• What is an accomplishment that you are proud of that is not on your resume?

 

  • What is something we should know about you that is not on your resume?

 

  • Why should we hire you?

 

Examples of Answers to Consulting Behavioral and Fit Interview Questions

 

Example #1: Describe a time when you went above and beyond the call of duty.

 

I’m going to share with you a story for how I helped Apple increase their revenues by $100M by taking on a project outside of my job responsibility.


While working at Apple in their AppleCare business, I was responsible for analyzing data to identify opportunities to improve customer satisfaction.

 

While looking through survey responses, I realized there was an opportunity to use the tremendous amount of data that Apple had to predict which customers were likely to cancel their AppleCare subscriptions. 

 

Apple could focus on retaining these customers by sending them discount codes for renewal. I raised this point to my director and proposed taking on this project.

 

Outside of my regular job responsibilities, I pulled over five years of purchasing data for over 10 million customers to create a logistic regression model. I verified my model with data scientists and got the buy-in of members of the AppleCare strategy team.

 

In the end, I determined that Apple could increase revenues by $100M by targeting the top 10% of customers that were most likely to cancel and sending them discount codes.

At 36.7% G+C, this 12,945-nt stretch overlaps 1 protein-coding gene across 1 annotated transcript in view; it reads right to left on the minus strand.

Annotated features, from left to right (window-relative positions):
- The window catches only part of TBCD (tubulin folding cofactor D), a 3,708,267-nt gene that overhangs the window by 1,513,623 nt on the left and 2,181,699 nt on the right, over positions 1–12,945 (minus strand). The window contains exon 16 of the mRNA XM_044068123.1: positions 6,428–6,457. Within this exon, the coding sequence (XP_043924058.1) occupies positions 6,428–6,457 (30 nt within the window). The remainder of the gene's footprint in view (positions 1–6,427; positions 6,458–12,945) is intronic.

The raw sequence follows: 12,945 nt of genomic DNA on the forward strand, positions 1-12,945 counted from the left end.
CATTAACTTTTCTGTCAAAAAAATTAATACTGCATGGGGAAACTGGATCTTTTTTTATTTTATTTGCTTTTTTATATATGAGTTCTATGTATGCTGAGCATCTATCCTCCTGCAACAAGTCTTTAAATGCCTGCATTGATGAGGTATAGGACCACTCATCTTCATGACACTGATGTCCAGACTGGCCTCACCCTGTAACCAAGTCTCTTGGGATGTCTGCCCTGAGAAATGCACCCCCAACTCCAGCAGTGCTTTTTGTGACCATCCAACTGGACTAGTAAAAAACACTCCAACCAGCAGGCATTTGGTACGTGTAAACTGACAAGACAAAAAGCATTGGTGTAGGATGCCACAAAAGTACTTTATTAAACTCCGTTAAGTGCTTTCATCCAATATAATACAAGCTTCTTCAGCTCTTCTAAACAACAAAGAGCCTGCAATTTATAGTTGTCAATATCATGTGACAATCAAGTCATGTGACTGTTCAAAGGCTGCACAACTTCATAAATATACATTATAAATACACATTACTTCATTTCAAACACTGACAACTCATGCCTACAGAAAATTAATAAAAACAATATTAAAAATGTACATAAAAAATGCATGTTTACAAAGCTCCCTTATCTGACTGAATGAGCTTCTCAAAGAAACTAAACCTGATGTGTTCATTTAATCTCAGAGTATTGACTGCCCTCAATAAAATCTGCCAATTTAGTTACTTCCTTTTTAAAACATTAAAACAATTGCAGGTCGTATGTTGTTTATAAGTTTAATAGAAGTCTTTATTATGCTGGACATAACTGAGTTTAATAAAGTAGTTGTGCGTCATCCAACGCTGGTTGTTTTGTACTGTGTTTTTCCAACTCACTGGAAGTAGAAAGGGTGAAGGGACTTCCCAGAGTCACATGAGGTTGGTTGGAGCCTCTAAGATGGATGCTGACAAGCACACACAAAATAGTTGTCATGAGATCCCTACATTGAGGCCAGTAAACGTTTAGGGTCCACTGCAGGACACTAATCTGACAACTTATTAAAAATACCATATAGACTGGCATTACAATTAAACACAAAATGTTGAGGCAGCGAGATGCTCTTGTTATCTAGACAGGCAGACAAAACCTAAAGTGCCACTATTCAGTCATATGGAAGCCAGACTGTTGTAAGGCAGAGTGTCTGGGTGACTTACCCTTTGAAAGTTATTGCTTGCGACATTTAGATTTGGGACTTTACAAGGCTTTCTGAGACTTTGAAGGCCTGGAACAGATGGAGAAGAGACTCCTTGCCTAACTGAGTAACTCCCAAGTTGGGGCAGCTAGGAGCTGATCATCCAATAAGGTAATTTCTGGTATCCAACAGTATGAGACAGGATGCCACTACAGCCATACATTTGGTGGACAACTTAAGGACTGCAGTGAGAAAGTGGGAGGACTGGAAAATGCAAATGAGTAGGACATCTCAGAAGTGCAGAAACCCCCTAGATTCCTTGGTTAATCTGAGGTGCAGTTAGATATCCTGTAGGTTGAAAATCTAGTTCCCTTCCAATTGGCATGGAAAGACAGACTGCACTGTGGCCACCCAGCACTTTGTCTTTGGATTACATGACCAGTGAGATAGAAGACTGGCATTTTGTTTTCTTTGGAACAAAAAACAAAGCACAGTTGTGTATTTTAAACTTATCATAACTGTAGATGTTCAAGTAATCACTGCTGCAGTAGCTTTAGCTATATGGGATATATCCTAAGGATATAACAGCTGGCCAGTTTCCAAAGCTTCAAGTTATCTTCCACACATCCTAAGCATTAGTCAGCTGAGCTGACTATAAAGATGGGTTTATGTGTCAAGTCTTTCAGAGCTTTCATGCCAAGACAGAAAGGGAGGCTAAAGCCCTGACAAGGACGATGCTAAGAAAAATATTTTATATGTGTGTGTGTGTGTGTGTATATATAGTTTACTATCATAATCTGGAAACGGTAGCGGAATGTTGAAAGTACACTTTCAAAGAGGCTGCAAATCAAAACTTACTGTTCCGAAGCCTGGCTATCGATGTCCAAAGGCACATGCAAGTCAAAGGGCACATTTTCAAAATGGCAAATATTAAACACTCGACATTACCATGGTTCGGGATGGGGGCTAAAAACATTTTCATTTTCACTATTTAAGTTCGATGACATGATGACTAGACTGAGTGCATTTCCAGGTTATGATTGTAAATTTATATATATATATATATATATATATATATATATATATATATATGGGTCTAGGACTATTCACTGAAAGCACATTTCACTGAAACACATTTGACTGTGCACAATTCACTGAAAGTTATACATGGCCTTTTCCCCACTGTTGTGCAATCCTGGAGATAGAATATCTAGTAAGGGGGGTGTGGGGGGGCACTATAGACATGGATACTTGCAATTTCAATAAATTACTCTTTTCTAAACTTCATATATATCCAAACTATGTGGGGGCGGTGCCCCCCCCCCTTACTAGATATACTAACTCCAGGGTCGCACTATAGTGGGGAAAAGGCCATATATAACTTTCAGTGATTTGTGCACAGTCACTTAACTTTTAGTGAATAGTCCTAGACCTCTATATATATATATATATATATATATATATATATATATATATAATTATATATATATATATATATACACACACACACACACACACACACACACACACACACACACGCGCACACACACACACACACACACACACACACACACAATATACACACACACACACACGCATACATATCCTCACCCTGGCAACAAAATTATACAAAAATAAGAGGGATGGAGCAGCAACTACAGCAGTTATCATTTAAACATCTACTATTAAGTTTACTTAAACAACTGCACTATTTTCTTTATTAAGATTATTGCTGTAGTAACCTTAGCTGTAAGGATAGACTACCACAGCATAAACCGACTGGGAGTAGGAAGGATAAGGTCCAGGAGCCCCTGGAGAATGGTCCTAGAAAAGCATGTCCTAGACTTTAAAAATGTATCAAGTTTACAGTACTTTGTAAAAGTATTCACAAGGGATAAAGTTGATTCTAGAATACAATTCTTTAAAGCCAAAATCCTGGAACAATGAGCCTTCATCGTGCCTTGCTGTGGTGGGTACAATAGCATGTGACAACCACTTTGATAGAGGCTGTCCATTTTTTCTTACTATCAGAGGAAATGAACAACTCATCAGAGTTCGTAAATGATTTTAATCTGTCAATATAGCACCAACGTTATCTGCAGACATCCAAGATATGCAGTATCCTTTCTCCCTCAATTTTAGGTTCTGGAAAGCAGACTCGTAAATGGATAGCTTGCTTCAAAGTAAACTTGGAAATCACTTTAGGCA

I presented my results to the head of AppleCare, who approved testing this promotional campaign to a few cities. My director was appreciative of me going above and beyond what was required in my role.

 

Example #2: Describe a time when you had to motivate someone.

 

I’m going to share with you a story from Amazon where I had to motivate an underperformer.


While working on a customer service improvement project for Amazon, I led a four-person analytics team. The goal was to analyze recent customer survey data to identify ways to improve customer service.

 

I distributed work according to each person’s interests and expertise. After a few weeks, I observed that three members worked productively and effectively while one member, John, was consistently delivering work that was both low-quality and late.

 

Realizing that this was a potential motivation issue, I sat down with John to understand what the root cause was. The problem was that the analytics team had recently shifted to using an analytics software called Tableau.

 

John found Tableau difficult to set up and use, so he was unmotivated to switch from using Excel, which he was an expert at. As a result, Excel could not handle the millions of rows of data, causing poor work quality and delays.

 

To motivate John, I set up three one-on-one Tableau training sessions with him to walk him through the setup of Tableau. I demonstrated how it could save him time because it performed computationally intensive calculations much quicker than Excel.